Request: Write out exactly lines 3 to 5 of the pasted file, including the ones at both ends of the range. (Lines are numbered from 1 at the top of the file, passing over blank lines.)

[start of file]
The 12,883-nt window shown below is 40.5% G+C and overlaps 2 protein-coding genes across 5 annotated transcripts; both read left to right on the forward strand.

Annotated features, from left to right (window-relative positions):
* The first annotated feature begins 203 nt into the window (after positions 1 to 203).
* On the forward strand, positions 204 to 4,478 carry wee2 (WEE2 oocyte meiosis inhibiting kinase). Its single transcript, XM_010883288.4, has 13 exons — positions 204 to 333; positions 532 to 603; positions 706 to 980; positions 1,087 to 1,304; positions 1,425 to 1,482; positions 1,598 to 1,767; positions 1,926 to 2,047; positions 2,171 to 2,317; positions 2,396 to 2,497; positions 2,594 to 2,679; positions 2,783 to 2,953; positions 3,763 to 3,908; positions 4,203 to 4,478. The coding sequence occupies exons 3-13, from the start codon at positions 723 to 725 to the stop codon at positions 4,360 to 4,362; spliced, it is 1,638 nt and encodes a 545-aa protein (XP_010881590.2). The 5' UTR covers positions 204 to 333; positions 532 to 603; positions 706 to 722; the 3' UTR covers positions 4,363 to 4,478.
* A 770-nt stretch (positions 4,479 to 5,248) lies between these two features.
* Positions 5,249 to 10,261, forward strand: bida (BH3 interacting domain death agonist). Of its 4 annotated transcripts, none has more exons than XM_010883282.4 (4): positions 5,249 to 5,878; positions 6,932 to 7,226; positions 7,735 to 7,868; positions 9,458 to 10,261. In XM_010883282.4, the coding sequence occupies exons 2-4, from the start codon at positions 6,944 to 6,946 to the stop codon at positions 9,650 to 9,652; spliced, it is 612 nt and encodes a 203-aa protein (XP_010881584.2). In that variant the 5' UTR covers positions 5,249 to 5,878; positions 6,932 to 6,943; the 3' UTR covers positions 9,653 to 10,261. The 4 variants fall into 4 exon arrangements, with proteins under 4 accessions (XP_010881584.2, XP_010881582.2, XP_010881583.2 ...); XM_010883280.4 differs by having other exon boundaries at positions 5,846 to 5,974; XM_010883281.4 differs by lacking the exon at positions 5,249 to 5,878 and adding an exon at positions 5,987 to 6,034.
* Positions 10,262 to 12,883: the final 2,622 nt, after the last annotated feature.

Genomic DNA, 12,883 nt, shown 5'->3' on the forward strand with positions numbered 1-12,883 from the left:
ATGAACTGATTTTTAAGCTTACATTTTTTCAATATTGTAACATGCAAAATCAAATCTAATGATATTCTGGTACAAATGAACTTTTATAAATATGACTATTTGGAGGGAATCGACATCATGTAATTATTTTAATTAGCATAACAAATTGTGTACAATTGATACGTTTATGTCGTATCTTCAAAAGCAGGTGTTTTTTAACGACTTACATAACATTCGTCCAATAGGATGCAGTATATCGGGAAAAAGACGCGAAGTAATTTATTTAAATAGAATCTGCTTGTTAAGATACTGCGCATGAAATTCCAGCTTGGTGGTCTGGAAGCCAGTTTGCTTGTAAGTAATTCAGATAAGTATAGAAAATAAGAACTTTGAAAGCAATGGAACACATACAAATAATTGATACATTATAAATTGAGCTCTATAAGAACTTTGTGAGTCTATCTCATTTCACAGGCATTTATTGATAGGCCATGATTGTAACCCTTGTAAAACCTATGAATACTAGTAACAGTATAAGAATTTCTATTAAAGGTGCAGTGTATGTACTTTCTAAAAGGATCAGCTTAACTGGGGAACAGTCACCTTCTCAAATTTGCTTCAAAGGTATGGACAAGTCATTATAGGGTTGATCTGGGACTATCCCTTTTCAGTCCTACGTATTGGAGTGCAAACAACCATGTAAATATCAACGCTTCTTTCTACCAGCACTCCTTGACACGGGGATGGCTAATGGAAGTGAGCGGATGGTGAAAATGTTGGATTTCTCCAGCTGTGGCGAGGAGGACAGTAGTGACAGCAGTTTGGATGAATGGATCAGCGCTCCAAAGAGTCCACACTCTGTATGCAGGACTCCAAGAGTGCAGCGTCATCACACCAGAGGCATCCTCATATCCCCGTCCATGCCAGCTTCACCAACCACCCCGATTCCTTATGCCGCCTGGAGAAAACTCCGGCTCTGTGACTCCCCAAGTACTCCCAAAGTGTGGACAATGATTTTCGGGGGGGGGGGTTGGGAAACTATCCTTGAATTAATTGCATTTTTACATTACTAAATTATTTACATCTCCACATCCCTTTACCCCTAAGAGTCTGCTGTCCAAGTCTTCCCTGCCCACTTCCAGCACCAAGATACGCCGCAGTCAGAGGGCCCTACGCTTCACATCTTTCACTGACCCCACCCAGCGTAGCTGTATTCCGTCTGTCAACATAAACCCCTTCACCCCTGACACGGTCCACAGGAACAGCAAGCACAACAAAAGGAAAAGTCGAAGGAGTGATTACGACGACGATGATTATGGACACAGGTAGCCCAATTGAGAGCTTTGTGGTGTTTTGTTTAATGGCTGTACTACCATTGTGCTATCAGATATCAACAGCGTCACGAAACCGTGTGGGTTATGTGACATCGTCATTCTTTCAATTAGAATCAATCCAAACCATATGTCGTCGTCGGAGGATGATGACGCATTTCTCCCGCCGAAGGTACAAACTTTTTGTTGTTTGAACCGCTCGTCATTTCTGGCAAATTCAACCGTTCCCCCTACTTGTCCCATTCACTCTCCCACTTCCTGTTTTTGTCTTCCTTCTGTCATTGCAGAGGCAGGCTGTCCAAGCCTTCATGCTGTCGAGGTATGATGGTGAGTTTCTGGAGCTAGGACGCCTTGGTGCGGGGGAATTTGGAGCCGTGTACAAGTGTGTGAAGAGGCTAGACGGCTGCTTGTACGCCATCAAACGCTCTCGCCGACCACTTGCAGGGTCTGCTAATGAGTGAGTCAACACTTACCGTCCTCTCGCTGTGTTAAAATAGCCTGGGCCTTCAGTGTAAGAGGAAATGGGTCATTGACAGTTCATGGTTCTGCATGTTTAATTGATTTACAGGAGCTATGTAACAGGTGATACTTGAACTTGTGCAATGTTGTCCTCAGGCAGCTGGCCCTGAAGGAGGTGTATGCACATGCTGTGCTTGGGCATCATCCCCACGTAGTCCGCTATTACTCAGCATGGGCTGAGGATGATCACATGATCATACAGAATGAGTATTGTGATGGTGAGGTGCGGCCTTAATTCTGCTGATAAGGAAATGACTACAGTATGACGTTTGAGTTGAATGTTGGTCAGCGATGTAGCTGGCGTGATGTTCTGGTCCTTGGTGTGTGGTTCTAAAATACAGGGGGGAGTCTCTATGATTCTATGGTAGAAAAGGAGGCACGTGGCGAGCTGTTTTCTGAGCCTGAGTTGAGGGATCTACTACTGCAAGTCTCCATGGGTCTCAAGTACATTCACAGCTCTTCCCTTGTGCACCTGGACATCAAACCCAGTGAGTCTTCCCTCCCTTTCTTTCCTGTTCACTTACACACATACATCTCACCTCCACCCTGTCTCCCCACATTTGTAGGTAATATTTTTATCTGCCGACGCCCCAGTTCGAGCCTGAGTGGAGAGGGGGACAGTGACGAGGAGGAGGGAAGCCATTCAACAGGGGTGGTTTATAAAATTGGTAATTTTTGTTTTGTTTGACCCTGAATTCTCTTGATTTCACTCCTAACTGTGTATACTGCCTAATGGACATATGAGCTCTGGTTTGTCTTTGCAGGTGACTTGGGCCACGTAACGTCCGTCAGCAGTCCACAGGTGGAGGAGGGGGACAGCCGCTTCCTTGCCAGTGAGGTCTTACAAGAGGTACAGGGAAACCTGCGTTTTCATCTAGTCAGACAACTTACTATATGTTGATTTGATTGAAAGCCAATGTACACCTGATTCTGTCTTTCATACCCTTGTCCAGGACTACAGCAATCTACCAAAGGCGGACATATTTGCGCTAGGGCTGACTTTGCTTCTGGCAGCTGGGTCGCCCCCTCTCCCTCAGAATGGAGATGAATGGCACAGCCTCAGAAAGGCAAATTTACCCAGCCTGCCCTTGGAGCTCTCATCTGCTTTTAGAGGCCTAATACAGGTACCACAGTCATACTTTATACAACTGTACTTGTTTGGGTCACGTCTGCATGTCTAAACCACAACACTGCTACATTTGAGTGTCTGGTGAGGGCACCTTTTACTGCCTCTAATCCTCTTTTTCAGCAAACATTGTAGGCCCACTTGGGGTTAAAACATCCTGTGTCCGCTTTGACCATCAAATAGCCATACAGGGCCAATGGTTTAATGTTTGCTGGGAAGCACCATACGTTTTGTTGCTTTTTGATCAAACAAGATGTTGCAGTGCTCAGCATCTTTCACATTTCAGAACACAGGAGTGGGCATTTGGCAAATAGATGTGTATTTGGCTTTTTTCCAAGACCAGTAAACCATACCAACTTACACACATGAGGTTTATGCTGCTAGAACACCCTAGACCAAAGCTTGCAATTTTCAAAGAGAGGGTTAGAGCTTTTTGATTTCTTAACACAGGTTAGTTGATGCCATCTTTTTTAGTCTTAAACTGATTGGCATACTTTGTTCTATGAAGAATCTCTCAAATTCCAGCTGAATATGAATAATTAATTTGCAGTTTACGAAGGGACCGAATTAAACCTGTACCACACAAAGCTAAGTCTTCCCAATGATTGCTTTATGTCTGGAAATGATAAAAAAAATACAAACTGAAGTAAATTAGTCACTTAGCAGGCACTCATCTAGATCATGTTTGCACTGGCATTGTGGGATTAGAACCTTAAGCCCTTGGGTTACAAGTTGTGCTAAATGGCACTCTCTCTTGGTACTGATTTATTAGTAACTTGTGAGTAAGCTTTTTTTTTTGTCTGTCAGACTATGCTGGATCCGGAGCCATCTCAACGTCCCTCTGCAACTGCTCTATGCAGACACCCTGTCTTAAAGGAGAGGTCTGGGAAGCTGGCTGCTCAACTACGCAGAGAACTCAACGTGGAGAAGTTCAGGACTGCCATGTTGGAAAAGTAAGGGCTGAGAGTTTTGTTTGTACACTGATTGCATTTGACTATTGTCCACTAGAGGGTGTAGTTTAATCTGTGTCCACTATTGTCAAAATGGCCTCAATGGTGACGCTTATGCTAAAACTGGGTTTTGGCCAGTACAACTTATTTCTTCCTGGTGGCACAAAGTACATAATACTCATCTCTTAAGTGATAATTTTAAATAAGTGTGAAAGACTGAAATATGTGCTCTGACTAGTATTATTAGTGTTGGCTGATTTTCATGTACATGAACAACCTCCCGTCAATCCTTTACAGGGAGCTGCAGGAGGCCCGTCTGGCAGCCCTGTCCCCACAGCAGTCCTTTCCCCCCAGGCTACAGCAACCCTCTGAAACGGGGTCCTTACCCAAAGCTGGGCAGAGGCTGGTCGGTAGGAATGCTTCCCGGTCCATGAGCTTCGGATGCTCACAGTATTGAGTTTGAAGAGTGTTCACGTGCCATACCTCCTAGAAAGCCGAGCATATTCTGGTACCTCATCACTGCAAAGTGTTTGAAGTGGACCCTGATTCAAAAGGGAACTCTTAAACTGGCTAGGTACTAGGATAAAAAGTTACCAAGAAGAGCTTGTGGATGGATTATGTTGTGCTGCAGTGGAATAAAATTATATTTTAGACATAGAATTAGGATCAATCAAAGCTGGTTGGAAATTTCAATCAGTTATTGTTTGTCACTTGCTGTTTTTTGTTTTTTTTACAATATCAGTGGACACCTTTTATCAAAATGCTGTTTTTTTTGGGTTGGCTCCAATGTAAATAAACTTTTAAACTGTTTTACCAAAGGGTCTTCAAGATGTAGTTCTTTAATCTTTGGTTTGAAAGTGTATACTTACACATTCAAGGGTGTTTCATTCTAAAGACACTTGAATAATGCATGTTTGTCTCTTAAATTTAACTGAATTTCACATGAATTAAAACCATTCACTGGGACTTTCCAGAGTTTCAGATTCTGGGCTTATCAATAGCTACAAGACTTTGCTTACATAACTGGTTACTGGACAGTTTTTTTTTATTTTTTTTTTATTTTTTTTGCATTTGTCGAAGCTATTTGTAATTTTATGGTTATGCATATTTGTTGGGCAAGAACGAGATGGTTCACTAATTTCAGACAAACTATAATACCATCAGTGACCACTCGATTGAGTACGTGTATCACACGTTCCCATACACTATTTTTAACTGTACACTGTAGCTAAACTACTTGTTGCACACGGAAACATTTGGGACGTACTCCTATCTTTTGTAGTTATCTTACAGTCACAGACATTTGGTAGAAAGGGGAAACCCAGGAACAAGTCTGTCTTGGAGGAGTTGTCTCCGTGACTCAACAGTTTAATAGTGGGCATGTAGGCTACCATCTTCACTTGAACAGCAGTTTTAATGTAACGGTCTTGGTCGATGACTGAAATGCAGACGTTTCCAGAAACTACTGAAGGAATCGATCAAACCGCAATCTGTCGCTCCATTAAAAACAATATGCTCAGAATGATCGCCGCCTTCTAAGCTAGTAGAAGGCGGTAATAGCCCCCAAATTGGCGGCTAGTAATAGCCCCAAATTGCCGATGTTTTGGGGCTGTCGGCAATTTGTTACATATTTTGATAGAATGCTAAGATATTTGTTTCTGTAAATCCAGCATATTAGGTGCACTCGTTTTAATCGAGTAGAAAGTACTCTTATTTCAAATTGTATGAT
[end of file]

* The first annotated feature begins 203 nt into the window (after positions 1 to 203).
* On the forward strand, positions 204 to 4,478 carry wee2 (WEE2 oocyte meiosis inhibiting kinase). Its single transcript, XM_010883288.4, has 13 exons — positions 204 to 333; positions 532 to 603; positions 706 to 980; positions 1,087 to 1,304; positions 1,425 to 1,482; positions 1,598 to 1,767; positions 1,926 to 2,047; positions 2,171 to 2,317; positions 2,396 to 2,497; positions 2,594 to 2,679; positions 2,783 to 2,953; positions 3,763 to 3,908; positions 4,203 to 4,478. The coding sequence occupies exons 3-13, from the start codon at positions 723 to 725 to the stop codon at positions 4,360 to 4,362; spliced, it is 1,638 nt and encodes a 545-aa protein (XP_010881590.2). The 5' UTR covers positions 204 to 333; positions 532 to 603; positions 706 to 722; the 3' UTR covers positions 4,363 to 4,478.
* A 770-nt stretch (positions 4,479 to 5,248) lies between these two features.